While Melaleuca had faced some very significant issues in its early operation, the prison had started to improve. Major concerns remained however, and because of this we made 25 recommendations. For comparison, over the last three years the average number of recommendations per inspection has only been 15.
To some extent the number of issues reflects the rush by the Department of Justice to open Melaleuca, and its abandonment of the previous robust, yet cautious approach adopted to contracting prison services. The mere four-month period between the signing of the contract in July 2016 and the commencement of operations in December was a high-risk strategy; particularly for a new site, a new concept, and a new contractor (one not only new to the State, but to Australia).
That risk may have been exacerbated by the contractual price. In 2016–2017, Melaleuca made a significant operating loss. This loss included costs associated with mobilisation and operation of the facility in the first year. However, Sodexo forecasts a further increase to that operating loss in its second financial year of operating the facility.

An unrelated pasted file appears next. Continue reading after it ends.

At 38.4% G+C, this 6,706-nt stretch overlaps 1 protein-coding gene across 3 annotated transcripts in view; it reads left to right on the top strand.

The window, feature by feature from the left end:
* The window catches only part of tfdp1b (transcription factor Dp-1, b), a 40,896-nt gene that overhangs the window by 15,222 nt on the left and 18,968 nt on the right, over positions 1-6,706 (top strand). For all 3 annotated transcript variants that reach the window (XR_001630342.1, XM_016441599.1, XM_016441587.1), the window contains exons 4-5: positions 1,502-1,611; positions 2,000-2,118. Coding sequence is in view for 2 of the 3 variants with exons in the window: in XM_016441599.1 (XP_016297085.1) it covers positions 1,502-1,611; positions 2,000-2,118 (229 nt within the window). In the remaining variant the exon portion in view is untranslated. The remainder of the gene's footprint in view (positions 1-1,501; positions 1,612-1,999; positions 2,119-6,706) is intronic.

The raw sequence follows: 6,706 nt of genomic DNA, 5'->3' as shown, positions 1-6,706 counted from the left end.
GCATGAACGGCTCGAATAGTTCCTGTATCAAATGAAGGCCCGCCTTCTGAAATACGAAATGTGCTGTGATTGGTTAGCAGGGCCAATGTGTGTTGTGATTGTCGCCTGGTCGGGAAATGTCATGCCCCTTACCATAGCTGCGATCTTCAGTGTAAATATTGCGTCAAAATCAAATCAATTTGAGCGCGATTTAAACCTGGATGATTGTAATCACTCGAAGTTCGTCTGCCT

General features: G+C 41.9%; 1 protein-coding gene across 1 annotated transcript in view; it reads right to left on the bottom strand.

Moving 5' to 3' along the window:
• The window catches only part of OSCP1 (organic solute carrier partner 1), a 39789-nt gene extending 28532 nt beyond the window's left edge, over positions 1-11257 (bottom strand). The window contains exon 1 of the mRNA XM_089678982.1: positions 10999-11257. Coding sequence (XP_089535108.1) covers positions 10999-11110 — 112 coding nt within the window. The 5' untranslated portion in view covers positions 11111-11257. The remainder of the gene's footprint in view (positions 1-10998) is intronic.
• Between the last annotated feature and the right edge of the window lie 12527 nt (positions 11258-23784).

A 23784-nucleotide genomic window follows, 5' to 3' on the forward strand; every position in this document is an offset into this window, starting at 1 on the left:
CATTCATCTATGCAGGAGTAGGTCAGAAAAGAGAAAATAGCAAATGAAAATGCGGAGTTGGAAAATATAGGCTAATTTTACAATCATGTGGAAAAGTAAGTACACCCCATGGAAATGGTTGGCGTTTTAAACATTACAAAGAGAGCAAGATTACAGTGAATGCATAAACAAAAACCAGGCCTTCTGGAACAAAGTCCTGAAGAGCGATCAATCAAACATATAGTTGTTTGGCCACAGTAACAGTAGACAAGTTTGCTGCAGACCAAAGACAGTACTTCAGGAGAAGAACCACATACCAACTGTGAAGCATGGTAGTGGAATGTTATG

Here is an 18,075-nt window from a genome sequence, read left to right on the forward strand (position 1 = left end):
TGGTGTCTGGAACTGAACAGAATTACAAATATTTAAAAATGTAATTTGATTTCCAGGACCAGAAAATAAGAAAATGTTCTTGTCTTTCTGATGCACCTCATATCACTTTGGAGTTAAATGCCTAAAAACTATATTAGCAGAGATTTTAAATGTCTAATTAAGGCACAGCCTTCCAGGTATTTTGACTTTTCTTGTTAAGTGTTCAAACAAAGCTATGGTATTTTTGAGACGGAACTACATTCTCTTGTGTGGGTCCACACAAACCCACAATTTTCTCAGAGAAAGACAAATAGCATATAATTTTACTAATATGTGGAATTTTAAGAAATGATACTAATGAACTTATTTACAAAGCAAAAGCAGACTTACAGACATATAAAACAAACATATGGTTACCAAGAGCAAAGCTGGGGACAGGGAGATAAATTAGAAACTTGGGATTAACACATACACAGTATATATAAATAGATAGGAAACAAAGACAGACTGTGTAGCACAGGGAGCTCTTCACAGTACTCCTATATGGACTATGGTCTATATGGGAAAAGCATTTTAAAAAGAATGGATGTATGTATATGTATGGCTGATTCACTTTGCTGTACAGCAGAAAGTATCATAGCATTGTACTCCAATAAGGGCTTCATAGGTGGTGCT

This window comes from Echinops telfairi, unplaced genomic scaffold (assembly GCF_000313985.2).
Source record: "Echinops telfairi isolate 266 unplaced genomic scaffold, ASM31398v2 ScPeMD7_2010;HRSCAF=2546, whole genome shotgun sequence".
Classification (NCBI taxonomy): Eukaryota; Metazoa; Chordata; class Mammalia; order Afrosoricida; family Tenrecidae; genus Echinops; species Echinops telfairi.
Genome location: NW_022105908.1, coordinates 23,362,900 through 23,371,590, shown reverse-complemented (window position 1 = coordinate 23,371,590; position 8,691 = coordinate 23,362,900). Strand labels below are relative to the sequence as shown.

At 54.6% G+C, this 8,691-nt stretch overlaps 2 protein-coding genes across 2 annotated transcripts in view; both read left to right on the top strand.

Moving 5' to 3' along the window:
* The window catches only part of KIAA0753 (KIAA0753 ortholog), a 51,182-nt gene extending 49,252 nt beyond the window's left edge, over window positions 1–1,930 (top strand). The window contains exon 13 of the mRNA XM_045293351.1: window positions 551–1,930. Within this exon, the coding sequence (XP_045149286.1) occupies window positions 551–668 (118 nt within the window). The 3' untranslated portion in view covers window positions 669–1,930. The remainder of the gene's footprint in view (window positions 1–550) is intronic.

Unfortunately, this loss directly impacts on the operation of the facility. This is reflected in lean staffing levels, and a lack of adequate services for prisoners. It also means that Sodexo has limited capacity to add to the existing infrastructure.
The above problems were made worse by the poor coordination with other prisons and services (in particular Bandyup Women’s Prison) that were left to be negotiated on the go. This has serious ongoing implications, and resulted in a recommendation to develop clear guidelines for the transfer of prisoners from Melaleuca to Bandyup (Recommendation 23).
The Department indicated that it and Sodexo were currently finalising several protocols, regarding the transfer of prisoners for mental health, dental, pregnancy, punishment, and other routine needs. However, the fact that these agreements were still not in place almost 18 months after Melaleuca had first opened is unacceptable.
Despite its failings, Melaleuca’s opening has significantly improved aspects of the situation for women prisoners. If Melaleuca had not commenced operations Bandyup, with a design capacity of 209 at 30 June 2016 (OICS, 2016a, p. 6), would now be holding more than 500 prisoners.
The enthusiasm and passion Melaleuca’s custodial staff showed for working with the women, and the positive and respectful interactions observed during the inspection between staff and prisoners, is also a welcome addition to the custodial estate in Western Australia.